You can call him Al
The first time we met, I was 2 years old and he’d just arrived at the house, about half-in-the-bag after having had a drink or two down the road at my great-uncle Sullivan’s place, with a big smile upon his face and an Indian Head buckle holding his belt together. Looking for a ranch job he was, having arrived in Glenwood by bus and hitchhiked up to Woody Creek on the rumor that he could probably find work. By using one of today’s descriptive phrases, anyone hanging around our front yard that day long ago would have said, “Cowboy, my ass!”Anyway, I conned Al out of the belt buckle that afternoon (with the aid of a little booze and his desire for a job) and for the next 50 years listened to him complain that he’d had to tie his pants up with a piece of rope until he could get to town. My granddad had hired him on that momentous day, and he worked until his retirement, usually employed by one Vagneur family or the other, moving cows, breaking horses, irrigating, putting up hay and doing all the other ranch chores too tedious to mention.To me, he was just a hero, and it didn’t matter what he did.He was 25 or 30 years older than I, but in a sense, we kind of learned the cowboy ways together. He’d arrived here a greenhorn from Vermont, expressly to ride horses in the mountains, and if that meant being a ranch hand, so be it. Early on, he found part-time work for the Red Mountain group of cattlemen, spending summers in a tent up Hunter Creek, learning the ropes. It wasn’t long until he hired on as the range rider for the Red Canyon Cattlemen’s Association, a job performed mostly from our lonely cow camp in the Sloan’s Peak area, watching over 1,200 head of fattening Hereford cows. The die was cast and Al would cut short anyone who called him a cowboy, letting them know he was a “range rider” first and foremost, and forever more. We spent a lot of time together during my young years, and he taught me a lot. I learned about U.S. military life in the Philippines, malaria and the mosquitoes that carry it, and how it left Al susceptible to tick fever. He had examined almost every discipline under the sun, by virtue of his lonely nights at the cow camp, with little to do but read books. It was entertaining (and educational), listening to him expound on subject after subject, up to and including relativity theory, but what endeared him to a kid like me was his innovative ability to make a positive out of almost any situation. I learned to like onion sandwiches when our cabin supplies would allow nothing else; discovered how to wash coffee cups in the water trough when in a hurry; developed a sense for seeing the humor in an ironic twist of fate; became aware that Al enjoyed baking biscuits as much as anything; got to know the kind of man who would give you the shirt off his back; and surmised that if nothing else in life, I wanted to be a range rider, forever more.Al and I knocked back a few drinks in Aspen’s watering holes after I got old enough and worked together occasionally until the last Vagneur ranch sold. As so often happens, the glue that held us all together dissipated with the sale – Al moved to Grand Junction to live out his retirement, and I never caught up with him again. Alfred Franklin Joseph Senna Jr. III (ask my cousin Wayne), died last week, at 81 or so, and I reckon with a heart as big as his, he might be the one to finally corral the devil’s mighty herd.Tony Vagneur thinks the grim reaper is due for spring break. Read Tony here on Saturdays and send comments to firstname.lastname@example.org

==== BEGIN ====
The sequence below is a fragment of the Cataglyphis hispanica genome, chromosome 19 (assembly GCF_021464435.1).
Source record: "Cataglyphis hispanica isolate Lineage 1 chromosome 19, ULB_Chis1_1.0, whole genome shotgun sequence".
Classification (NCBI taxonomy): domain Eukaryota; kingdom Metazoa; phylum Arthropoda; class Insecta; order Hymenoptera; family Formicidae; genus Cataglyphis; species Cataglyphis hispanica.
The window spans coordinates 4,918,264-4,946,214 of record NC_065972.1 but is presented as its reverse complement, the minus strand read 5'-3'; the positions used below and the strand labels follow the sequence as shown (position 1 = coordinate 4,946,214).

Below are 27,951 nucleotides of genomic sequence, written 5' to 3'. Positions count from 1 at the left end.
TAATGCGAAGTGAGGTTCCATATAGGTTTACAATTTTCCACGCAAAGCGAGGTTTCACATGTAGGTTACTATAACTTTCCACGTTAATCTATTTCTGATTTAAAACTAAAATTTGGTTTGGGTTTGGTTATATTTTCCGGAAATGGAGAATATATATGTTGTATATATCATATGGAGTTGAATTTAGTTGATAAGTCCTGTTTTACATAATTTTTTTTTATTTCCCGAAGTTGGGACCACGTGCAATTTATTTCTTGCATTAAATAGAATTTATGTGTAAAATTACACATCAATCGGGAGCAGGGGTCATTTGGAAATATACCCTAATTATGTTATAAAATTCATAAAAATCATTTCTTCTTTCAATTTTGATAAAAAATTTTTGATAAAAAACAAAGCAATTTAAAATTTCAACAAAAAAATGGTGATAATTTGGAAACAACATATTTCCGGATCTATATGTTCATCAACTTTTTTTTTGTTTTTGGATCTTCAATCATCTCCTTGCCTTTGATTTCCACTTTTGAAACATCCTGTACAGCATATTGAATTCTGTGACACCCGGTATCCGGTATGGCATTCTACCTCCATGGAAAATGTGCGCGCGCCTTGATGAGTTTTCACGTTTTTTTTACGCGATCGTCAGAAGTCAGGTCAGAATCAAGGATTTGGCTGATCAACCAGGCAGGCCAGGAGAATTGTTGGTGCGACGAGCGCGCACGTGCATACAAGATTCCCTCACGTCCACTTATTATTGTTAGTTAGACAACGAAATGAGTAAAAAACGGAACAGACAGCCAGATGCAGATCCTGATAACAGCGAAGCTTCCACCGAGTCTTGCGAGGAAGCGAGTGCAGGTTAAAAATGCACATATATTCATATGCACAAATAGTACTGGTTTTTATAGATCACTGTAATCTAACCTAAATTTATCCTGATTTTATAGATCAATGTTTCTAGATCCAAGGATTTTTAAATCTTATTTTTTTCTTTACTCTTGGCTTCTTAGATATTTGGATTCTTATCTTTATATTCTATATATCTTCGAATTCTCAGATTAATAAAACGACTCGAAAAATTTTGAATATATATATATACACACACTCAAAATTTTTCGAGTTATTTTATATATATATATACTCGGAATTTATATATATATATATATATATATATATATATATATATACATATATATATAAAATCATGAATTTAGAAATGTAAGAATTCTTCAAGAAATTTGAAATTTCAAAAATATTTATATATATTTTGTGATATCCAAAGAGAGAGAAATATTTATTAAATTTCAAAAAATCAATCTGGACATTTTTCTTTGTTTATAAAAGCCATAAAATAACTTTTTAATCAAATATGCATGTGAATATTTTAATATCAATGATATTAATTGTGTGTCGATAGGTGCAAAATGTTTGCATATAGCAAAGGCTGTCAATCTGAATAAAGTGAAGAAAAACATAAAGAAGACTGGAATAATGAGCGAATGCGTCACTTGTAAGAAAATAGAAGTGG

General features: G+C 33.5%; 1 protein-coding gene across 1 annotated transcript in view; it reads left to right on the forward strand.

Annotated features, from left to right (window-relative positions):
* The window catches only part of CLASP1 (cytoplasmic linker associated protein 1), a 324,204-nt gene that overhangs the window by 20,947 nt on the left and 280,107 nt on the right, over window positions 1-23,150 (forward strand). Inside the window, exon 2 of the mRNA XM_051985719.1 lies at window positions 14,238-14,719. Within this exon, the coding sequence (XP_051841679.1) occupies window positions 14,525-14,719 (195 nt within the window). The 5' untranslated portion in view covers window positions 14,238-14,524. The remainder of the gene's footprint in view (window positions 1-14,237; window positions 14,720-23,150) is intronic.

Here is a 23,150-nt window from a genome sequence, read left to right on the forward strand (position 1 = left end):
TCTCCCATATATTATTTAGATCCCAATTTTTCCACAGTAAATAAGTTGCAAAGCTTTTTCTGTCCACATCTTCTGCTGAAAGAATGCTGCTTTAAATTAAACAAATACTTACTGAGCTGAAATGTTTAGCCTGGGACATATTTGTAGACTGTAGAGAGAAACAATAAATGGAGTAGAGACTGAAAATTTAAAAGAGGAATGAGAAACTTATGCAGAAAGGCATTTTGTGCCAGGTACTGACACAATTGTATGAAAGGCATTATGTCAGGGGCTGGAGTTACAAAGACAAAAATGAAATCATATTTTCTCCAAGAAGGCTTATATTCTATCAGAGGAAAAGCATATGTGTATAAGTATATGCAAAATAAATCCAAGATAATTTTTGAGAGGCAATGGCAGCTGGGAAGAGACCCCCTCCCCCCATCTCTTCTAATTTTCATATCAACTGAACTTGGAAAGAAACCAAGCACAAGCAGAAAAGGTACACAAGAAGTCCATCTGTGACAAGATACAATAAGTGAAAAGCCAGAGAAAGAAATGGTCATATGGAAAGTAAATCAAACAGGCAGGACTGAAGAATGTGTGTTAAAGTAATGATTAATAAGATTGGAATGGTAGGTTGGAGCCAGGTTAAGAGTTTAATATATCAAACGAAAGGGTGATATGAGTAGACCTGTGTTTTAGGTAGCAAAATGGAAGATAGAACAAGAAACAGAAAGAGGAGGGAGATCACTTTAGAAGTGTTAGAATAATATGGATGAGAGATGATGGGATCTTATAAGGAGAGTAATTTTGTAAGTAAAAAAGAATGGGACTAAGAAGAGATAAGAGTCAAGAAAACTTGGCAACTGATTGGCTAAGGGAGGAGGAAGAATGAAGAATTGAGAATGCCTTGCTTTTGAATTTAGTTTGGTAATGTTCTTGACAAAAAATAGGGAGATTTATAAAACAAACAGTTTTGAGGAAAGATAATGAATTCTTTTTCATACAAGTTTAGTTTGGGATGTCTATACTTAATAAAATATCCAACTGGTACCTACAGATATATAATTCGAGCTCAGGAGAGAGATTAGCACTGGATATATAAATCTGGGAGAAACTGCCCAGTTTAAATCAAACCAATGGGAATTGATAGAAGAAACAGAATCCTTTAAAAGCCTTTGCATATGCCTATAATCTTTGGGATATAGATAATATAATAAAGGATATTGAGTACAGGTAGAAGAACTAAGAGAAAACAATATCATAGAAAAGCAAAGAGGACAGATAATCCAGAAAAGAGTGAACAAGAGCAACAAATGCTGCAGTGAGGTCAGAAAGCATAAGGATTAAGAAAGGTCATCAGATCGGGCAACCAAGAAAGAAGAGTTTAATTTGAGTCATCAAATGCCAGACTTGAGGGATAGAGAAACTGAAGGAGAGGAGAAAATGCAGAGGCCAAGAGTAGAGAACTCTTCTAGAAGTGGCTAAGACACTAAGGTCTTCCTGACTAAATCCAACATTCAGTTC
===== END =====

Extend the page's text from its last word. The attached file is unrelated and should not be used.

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COVID-19, along with other stressors, has led to an increase in domestic violence, and area nonprofits want anyone who needs help to know they are available.